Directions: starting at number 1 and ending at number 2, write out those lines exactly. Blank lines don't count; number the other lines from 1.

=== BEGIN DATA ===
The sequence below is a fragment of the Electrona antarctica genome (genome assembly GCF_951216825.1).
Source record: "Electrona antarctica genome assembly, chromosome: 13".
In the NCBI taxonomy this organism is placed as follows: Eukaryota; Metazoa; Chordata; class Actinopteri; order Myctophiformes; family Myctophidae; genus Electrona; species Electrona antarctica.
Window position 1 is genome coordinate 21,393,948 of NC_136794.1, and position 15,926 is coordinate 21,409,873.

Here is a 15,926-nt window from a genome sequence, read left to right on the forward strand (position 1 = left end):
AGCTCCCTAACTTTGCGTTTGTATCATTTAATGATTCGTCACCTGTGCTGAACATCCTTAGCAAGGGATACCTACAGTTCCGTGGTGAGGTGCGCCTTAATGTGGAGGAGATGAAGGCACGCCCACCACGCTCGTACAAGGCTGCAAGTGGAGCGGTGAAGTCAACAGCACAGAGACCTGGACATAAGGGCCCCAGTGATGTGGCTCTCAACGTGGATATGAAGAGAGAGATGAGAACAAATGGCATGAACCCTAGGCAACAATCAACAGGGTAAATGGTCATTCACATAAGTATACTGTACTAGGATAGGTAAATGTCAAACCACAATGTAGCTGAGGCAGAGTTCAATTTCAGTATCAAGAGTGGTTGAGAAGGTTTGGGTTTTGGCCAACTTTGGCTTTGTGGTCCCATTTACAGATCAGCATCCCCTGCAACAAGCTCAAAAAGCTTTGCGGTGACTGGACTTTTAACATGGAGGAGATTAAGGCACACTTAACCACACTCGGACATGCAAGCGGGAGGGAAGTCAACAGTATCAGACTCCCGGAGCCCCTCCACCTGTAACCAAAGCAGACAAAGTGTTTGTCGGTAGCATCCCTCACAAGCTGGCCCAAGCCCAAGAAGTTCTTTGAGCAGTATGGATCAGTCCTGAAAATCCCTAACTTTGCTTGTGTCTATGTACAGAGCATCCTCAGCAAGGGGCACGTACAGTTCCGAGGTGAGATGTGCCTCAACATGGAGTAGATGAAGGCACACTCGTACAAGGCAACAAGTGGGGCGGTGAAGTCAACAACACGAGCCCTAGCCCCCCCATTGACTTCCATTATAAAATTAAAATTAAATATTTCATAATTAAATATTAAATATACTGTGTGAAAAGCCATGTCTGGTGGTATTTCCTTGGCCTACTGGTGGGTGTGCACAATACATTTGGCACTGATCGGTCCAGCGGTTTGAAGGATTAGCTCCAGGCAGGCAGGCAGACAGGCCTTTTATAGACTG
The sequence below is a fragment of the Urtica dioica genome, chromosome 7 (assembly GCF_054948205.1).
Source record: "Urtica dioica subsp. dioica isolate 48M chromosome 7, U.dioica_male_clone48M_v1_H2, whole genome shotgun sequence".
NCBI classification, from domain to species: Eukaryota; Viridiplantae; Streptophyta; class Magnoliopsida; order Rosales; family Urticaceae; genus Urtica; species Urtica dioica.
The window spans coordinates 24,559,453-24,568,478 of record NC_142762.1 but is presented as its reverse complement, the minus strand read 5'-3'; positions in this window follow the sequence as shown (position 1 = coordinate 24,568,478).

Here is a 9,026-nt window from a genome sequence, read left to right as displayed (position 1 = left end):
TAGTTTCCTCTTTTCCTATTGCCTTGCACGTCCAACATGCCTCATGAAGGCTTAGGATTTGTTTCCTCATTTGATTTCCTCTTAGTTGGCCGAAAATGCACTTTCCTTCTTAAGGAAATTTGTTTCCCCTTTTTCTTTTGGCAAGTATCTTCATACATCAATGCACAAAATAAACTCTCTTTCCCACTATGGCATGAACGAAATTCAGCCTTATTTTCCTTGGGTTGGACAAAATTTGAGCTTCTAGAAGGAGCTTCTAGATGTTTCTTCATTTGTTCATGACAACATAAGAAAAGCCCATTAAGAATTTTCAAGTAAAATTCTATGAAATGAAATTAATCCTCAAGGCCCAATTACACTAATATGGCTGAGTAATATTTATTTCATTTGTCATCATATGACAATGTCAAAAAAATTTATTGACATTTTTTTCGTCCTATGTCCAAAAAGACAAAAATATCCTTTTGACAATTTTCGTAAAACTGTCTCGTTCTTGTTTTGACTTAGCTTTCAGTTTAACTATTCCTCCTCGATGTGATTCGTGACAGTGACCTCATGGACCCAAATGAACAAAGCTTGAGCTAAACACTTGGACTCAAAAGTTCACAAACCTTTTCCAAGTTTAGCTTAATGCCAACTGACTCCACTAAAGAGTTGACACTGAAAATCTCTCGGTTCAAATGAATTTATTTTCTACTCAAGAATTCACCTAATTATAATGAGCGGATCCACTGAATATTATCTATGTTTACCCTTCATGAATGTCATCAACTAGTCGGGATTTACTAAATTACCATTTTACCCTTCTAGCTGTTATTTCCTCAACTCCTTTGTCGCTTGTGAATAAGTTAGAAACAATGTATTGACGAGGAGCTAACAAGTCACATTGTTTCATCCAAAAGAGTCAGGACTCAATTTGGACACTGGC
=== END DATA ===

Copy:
The sequence below is a fragment of the Electrona antarctica genome (genome assembly GCF_951216825.1).
Source record: "Electrona antarctica genome assembly, chromosome: 13".